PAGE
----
To what degree should we expect characteristic changes in behavior observed in the old to have a physical basis in neurodegeneration rather than being an outcome of living in our present cultures for a long time? If the neurodegeneration was prevented or repaired, what behavioral patterns would change, and why? Obviously researchers are a long way from providing defensible answers to those questions, but in this published research the authors provide evidence to suggest that behavioral flexibility is eroded in old age by a physical process, the destruction of a specific class of neuron:
Cholinergic interneurons are rare - they make up just one to two percent of the neurons in the striatum, a key part of the brain involved with higher-level decision-making. Scientists have suspected they play a role in behavioral flexibility, the ability to change strategy when the rules change, and researchers recently confirmed this with experiments. Previous studies tried to identify the role of cholinergic interneurons by recording brain wave activity during behavioral tasks. While that can strongly indicate specific neurons are correlated with a particular behavior, it is not definitive. In this study, researchers killed cholinergic interneurons with a toxin that directly targets them, and then observed how rats reacted to rule changes compared with normal rats with intact neurons. "Our experiments show direct causation, not correlation."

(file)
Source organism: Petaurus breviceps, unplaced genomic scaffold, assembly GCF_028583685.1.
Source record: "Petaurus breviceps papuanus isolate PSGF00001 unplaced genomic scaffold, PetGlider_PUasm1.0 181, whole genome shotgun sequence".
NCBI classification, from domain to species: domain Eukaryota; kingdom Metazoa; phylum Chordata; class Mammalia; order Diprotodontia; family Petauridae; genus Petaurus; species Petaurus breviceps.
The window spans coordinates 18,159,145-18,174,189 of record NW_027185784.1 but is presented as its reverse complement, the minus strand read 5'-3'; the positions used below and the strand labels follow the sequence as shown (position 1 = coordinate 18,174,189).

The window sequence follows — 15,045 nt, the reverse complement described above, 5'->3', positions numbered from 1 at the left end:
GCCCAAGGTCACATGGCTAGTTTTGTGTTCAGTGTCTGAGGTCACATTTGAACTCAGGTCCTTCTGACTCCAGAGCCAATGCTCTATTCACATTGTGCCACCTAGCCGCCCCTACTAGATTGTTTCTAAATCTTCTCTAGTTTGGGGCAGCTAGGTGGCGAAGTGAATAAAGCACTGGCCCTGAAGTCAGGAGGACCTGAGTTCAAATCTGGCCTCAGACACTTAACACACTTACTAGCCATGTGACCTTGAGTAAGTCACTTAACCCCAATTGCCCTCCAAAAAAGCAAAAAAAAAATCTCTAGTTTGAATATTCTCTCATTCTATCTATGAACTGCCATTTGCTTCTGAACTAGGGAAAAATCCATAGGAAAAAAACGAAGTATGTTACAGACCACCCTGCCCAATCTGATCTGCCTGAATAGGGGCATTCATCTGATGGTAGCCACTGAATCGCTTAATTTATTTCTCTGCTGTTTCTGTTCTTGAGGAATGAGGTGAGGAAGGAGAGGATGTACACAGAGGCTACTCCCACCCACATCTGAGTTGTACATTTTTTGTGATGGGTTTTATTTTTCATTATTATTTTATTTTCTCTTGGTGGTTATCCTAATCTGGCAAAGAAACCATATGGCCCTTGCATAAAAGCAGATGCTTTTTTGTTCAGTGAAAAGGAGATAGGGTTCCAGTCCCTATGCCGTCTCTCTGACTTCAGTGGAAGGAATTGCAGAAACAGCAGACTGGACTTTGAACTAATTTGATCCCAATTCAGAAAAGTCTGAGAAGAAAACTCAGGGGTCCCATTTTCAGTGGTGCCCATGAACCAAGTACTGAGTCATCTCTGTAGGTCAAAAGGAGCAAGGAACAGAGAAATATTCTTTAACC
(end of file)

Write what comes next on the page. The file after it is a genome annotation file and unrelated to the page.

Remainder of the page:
Rats with and without damaged neurons were given tasks for several weeks - they had to press either lever A or B to get a sugar pellet reward. During the first few days, Lever A always resulted in a reward. Both groups of rats had no problem learning the initial strategy to get the sugar pellet - press Lever A. But then, the rules of the game changed. A novel stimulus was introduced - a light flashed above the correct lever, which oscillated between Lever A and B. To get their sugar fix, the rats had to shift strategy and pay attention to this new information. While normal rats quickly responded to the light, rats with damaged neurons could not. The latter group continued to repeat the strategy they had already learned, and were disinclined to explore what the light meant.
"This indicates that cholinergic interneurons throughout the striatum play a common role, namely inhibiting old rules and encouraging exploration, but different regions of the striatum are activated depending on the situation and type of stimulus. Since cholinergic interneurons degenerate with age, this work may provide a clue for understanding the decline in mental flexibility that occurs with advancing age."